Saturday, 23 July 2016

Teaching Empathy for Animals is Essential

Grade 4s feeding the ducklings at break
While sitting in the Company Gardens having breakfast on a Saturday morning, I watched a 7 year old boy chasing an Egyptian goose with a broken wing. Every time the poor goose hopped out of his reach, he ran to persecute the goose some more. When the goose flew up onto a statue, he started chasing the pigeons instead. While he created havoc amongst the bird life outside, his parents were happily ensconced in the warm cafe. 
I used my 'principal' voice to make him stop, and as I did so, I felt indignation, not only that his parents obviously hadn't taught him empathy for animals, but also towards his school! He obviously was at a school that didn't teach the 'soft' curriculum!

Imaan taming budgies for the library
Ethan and Sarah feeding Cornflake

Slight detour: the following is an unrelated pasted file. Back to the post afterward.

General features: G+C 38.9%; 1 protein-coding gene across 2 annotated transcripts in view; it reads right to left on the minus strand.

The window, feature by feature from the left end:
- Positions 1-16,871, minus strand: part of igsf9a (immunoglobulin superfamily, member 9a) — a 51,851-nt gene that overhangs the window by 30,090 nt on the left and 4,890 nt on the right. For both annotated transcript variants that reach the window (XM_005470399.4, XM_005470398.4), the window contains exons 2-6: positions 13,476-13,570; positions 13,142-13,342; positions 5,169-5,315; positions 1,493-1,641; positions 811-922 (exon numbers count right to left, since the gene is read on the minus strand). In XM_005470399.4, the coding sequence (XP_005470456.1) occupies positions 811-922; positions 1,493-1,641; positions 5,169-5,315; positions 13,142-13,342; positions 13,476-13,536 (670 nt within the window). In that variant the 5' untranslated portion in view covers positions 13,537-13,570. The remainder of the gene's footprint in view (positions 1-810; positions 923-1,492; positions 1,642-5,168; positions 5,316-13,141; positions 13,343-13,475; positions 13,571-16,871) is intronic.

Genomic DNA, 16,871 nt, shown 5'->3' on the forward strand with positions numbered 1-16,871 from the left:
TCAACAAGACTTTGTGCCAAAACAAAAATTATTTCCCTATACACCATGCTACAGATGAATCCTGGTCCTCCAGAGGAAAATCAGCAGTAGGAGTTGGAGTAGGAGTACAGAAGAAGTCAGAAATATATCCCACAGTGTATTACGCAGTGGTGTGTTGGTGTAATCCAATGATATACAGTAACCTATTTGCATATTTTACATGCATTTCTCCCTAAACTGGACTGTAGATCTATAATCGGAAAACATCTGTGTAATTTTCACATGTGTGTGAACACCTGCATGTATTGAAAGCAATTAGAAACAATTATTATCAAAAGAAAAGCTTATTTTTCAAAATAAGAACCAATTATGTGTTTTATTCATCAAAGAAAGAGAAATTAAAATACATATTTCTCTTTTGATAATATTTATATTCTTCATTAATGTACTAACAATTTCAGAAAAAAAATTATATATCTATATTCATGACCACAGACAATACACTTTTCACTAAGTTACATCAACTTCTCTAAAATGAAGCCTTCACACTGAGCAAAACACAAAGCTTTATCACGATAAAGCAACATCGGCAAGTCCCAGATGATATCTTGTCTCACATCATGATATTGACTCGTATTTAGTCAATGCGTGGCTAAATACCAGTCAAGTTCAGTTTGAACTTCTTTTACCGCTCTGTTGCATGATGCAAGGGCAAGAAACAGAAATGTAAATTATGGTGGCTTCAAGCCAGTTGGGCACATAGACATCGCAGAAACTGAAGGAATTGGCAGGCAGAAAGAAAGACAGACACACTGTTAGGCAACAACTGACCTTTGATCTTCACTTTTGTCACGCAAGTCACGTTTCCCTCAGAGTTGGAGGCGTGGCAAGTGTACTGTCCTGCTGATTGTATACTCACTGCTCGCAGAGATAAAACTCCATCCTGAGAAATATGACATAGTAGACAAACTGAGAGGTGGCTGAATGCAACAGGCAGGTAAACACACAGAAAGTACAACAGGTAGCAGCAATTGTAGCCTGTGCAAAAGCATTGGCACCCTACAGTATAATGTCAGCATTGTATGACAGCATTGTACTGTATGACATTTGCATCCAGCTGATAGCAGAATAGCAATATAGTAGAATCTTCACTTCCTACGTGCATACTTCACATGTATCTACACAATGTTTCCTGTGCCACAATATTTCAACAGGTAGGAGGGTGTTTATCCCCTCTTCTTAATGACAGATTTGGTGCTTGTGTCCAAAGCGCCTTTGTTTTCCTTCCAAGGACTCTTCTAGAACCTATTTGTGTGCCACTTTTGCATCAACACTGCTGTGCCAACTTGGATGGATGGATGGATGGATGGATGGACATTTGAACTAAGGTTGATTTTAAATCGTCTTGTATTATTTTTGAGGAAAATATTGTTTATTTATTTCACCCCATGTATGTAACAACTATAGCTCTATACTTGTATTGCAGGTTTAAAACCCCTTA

I then realised, all over again, how important it is that Pinelands North has animals all over the school, and that we subtly teach children very day about how we should care for animals. When the children watch me speaking firmly but gently to Peroni, my puppy, they learn that it unnecessary to shout, or smack, or 'hurt'. When children watch Uncle De Villiers diligently clean swimming ponds, food bowls and aviaries, we are subtly telling children that it is important to treat animals in the same way in which we would like to be treated. When we talk to children about not feeding the puppies at school, we are also teaching the children the importance of feeding the right food to animals. When we insist on the classroom budgies being fed before we continue with our school work we are telling children that we should never allow an animal, no matter how big or small, to suffer hunger or thirst. This creation of empathy for animals is a slow, sure process but the difference between children who understand empathy, and those who don't, is wide ranging. A child who understands that animals feel pain will never intentionally hurt an animal. Even when they hurt animals unintentionally, they are devastated. I am always impressed by the child who, when we practise evacuation drill at school, will walk onto the field carrying their class budgie or rat cage - that is a child who forever will empathise with animals. This too, would be a child who could safely be left to their own devices in the Company Gardens.